Uno Pizzeria's Founder Originally Intended To Open This Type Of Restaurant

Known as the grandfather of deep-dish pizza, Chicago icon and Uno Pizzeria & Grill founder Ike Sewell didn't always intend on having the number one pizza spot in the Windy City. In fact, he had big plans to open Chicago's first-ever authentic Mexican restaurant as an homage to his Texan roots (via Uno's website). Sewell missed tacos, enchiladas, and beans so much, he figured who better to open a Mexican restaurant than someone who grew up eating all those foods regularly? He went into business with Chicago restaurateur Ric Riccardo Sr., but sadly Sewell's dream came to a screeching halt during the menu tasting process. Legend has it, Riccardo got so tired of taste testing enchiladas that he begged Sewell to consider pivoting to a whole other cuisine (per Mental Floss). His suggestion? Pizza, of course.

With a little bit of convincing, Sewell was on board, but he wanted his restaurant to serve pizza you couldn't get anywhere else. Thus, Chicago deep-dish pizza was born. As described on Uno's website, it entails a "buttery 'out-of-this-world' crust that [has] a tall edge like a fruit pie" that is filled with authentic Italian spices, top quality tomatoes, and an unhealthy amount of cheese. Sewell and Riccardo secured a prime location in downtown Chicago on the corner of Ohio and Wabash Street, and a grand opening soon followed in December 1943. Despite long waits and a cook time of at least an hour, people braved the harsh winter elements to get their hands on the legendary deep-dish pizza pie.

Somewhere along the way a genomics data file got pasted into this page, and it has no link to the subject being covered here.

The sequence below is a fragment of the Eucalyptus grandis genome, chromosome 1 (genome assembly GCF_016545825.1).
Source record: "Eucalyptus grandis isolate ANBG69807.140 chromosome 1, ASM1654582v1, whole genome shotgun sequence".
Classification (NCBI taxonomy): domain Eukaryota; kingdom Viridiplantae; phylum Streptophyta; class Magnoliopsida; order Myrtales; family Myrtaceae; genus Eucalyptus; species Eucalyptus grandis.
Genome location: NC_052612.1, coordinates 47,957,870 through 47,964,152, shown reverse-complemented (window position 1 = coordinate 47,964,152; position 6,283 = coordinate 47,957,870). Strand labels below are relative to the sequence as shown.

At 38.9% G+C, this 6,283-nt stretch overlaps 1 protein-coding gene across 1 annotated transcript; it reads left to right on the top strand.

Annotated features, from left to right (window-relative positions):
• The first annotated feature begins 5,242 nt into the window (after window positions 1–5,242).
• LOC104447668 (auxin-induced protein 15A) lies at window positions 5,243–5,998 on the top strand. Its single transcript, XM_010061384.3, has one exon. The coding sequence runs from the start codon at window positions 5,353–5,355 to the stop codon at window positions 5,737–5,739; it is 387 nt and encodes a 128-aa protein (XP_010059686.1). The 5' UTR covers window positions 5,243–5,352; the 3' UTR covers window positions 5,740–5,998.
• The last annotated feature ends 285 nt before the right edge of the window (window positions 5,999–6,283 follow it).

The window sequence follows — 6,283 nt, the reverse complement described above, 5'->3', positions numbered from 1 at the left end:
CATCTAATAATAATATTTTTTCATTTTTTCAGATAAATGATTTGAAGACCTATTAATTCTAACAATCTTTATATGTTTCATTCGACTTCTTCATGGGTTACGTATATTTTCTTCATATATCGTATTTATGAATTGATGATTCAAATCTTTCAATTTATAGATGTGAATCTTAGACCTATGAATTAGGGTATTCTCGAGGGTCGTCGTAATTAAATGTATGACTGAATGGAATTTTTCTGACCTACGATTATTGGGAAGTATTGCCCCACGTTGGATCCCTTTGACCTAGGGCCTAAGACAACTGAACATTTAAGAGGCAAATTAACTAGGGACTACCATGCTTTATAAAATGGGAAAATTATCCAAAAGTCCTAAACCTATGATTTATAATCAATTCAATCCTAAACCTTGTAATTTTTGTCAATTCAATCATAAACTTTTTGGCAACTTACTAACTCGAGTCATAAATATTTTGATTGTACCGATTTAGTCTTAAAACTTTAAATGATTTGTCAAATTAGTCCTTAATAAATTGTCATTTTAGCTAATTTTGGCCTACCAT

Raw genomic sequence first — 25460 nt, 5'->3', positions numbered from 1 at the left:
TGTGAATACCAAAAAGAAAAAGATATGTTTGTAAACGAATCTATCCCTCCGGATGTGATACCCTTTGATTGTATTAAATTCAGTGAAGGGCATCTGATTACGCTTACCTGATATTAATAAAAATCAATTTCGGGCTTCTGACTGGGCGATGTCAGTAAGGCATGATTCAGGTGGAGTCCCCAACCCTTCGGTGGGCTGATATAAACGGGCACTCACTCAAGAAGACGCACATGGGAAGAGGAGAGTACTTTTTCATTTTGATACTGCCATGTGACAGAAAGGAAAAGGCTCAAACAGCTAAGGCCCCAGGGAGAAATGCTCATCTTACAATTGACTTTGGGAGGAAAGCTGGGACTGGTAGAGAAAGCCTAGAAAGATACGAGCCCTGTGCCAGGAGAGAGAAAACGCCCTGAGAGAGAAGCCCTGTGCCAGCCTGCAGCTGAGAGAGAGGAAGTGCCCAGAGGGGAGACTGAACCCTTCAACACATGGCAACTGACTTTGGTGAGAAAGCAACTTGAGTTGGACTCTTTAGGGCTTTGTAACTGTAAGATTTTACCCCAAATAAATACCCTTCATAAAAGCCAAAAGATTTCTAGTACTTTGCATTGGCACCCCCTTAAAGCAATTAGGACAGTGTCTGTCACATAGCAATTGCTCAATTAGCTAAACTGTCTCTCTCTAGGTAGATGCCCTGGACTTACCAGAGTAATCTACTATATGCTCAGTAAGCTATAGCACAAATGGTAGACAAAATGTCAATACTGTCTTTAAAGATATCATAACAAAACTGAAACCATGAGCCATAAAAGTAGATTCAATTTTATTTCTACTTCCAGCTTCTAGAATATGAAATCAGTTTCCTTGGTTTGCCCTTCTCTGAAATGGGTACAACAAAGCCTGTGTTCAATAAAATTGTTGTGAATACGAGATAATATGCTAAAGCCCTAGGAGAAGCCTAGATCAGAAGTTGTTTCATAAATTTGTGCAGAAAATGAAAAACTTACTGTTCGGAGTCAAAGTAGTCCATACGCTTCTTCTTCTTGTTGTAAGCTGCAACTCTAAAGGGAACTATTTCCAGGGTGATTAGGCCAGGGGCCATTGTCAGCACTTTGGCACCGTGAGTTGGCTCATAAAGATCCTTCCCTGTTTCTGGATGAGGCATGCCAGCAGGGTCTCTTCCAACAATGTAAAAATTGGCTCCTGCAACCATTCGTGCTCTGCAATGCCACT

Ike Sewell eventually got his Mexican restaurant

After a successful 12 years, Uno Pizzeria & Grill founders Ike Sewell and Ric Riccardo Sr. decided it was time to expand their deep-dish pizza business. Located on a lot across from Uno, the new Pizzeria Due opened in 1955 (via Uno's website). Owning two restaurants across the street from one another was a smart business move. If the line was too long at Uno, hungry guests could literally cross the street and enjoy a deep-dish slice at Due. At the time, Sewell had no idea, but he was on the cusp of developing his Mexican restaurant dream, Su Casa, which opened in 1963.

It took a lot of creativity and labor to get there, such as converting Due's outbuilding or "carriage house" into a functioning restaurant. That's right, Su Casa is located in Due's backyard, making it the third restaurant on the block under Sewell's name. According to Uber Eats, the Mexican restaurant offers a range of appetizers, tacos, fajitas, and burritos. Customer favorites include the freshly prepared guacamole and queso dip. As far as entrees go, the carnitas come highly recommended. So, the next time you're in the downtown Chicago area, be sure to check out one of Sewell's famous establishments — or more than one.